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Anatomy of a Gaffe: McCain Adviser's Quote Exposes Pattern

Anatomy of a Gaffe: McCain Adviser's Quote Exposes Pattern

Controversial statements on the campaign trail are sparking a lighting-quick trend, the standard cycle of apology becoming an expected, relay-race reflex. Here's the most recent example: Charlie Black, a top adviser to John McCain, has apologized for this passage in a profile on McCain in Fortune magazine:

As would, Black concedes with startling candor after we raise the issue, another terrorist attack on U.S. soil. "Certainly it would be a big advantage to him," says Black.

As is usual in the current political climate, the problematic statement, that a terrorist attack would be an advantage to McCain, was followed quickly by an apology from the source, with Charlie Black saying:

I deeply regret the comments. They were inappropriate. I recognize that John McCain has devoted his entire adult life to protecting his country and placing its security before every other consideration.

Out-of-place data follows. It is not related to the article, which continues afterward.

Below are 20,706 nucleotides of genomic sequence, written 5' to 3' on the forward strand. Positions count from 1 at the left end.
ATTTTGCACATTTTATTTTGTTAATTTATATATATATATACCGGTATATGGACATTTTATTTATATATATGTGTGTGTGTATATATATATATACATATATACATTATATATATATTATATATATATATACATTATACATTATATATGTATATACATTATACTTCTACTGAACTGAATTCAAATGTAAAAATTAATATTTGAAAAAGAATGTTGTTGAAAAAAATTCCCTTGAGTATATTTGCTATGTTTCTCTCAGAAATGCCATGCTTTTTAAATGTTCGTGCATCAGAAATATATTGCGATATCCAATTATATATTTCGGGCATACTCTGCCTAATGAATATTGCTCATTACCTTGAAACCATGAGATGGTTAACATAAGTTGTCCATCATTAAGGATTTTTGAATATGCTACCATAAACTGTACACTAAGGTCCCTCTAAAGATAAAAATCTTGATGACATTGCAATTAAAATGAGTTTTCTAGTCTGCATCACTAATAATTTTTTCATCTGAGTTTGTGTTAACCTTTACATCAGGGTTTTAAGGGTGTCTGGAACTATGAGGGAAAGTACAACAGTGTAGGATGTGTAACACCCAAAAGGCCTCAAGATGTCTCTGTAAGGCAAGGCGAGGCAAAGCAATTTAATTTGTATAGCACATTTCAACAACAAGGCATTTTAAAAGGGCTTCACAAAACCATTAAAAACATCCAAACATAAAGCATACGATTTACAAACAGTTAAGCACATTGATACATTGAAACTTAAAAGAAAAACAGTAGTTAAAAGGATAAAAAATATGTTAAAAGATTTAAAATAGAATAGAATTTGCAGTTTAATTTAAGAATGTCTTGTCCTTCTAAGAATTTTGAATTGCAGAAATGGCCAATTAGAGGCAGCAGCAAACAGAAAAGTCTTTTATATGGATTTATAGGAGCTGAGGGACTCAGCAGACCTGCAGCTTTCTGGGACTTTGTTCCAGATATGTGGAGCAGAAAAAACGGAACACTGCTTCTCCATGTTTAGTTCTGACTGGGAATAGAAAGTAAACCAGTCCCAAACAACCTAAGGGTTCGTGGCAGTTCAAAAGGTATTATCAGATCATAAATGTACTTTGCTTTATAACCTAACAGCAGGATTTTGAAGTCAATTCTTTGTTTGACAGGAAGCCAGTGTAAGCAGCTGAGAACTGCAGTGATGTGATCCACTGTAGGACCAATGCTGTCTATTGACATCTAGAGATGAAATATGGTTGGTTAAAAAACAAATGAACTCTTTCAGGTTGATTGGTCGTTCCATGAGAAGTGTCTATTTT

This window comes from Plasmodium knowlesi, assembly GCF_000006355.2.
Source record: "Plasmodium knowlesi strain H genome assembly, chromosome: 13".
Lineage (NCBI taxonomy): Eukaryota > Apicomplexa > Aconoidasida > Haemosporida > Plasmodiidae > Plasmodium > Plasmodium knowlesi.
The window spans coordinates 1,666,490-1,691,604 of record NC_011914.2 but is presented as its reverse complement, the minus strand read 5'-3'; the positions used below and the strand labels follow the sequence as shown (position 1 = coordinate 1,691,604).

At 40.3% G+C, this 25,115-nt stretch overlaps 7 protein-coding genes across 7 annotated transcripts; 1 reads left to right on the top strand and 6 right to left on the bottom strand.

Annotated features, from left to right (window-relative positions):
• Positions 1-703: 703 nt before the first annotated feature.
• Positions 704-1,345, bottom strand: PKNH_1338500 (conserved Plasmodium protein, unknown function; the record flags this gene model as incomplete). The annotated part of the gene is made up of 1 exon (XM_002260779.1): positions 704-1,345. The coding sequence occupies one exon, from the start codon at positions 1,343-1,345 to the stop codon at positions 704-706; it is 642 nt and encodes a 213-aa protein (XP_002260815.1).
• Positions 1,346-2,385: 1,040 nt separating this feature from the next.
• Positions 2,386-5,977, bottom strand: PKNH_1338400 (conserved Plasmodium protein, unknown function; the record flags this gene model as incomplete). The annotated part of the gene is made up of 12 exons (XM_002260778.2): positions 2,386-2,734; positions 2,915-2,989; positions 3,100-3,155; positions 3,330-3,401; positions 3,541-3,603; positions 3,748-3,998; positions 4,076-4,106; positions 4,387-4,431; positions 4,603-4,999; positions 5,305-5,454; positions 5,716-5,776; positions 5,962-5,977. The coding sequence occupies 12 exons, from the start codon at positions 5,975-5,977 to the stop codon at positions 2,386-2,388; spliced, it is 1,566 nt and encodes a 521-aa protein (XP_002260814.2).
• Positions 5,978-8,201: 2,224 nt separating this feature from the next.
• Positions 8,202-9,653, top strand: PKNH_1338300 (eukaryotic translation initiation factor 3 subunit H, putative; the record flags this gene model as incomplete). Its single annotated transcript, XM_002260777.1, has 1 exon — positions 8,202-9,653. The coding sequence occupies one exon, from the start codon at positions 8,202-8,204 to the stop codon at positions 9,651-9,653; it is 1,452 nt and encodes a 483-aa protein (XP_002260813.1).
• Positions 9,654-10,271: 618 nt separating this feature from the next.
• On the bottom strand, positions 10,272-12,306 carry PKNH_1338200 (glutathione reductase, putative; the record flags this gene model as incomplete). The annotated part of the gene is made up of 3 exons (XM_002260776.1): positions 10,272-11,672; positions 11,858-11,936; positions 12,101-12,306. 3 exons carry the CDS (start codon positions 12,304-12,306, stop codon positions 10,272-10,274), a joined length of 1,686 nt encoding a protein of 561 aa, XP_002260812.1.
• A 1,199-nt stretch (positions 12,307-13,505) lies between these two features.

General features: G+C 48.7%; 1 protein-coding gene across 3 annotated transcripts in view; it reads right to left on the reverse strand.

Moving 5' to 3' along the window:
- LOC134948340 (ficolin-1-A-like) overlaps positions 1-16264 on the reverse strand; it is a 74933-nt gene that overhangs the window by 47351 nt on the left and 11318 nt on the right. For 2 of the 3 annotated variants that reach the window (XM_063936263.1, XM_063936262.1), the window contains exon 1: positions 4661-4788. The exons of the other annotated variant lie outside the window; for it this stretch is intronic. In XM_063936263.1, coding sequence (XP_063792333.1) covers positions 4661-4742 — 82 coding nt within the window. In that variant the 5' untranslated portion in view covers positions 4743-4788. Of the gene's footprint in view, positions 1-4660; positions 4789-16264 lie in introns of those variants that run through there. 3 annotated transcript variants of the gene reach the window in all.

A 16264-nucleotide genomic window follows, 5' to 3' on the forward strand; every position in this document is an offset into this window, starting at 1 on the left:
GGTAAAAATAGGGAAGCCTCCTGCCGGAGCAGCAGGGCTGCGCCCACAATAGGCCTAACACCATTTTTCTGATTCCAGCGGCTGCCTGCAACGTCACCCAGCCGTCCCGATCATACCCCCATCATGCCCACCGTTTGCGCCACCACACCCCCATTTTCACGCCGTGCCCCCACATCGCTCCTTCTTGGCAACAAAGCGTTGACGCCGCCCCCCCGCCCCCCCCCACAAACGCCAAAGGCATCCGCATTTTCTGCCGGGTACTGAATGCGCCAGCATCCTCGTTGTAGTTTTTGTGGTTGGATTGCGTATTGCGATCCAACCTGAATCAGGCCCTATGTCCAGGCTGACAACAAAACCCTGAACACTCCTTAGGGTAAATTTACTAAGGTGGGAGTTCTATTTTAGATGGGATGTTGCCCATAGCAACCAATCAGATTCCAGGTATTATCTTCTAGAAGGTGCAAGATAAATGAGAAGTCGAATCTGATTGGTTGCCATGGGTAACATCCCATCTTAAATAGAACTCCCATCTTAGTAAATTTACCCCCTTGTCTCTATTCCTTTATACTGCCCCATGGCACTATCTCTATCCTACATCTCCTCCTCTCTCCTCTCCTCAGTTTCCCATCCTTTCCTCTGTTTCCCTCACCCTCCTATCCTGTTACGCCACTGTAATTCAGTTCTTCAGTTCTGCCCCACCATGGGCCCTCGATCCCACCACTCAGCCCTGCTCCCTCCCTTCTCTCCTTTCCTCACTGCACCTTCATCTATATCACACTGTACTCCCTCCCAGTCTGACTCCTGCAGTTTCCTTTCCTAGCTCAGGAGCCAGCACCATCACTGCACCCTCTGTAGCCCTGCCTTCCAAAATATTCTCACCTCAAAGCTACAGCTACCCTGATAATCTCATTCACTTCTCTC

The next step in the pattern follows the distancing by the candidate, with McCain saying:

I cannot imagine why he would say it. It's not true. I've worked tirelessly since 9/11 to prevent another attack on the United States of America.

With his campaign officially seconding that emotion. To see what happens next,


Then, Act III of the modern political gaffe-gate, the rival's response and analysis. The Obama campaign says:

The fact that John McCain's top advisor says that a terrorist attack on American soil would be a 'big advantage' for their political campaign is a complete disgrace, and is exactly the kind of politics that needs to change. Barack Obama will turn the page on these failed policies and this cynical and divisive brand of politics so that we can unite this nation around a common purpose to finish the fight against al Qaeda.

It's a pattern fast becoming a foregone conclusion. Oops, Shun, Spin. Does the expectation of this progression, dilute the impact of the initial event? Does it neuter the apologizing and distancing by the candidate by its omnipresence? Are apologies in politics too numerous and quick to count? In this case, was the initial statement inaccurate or offensive?


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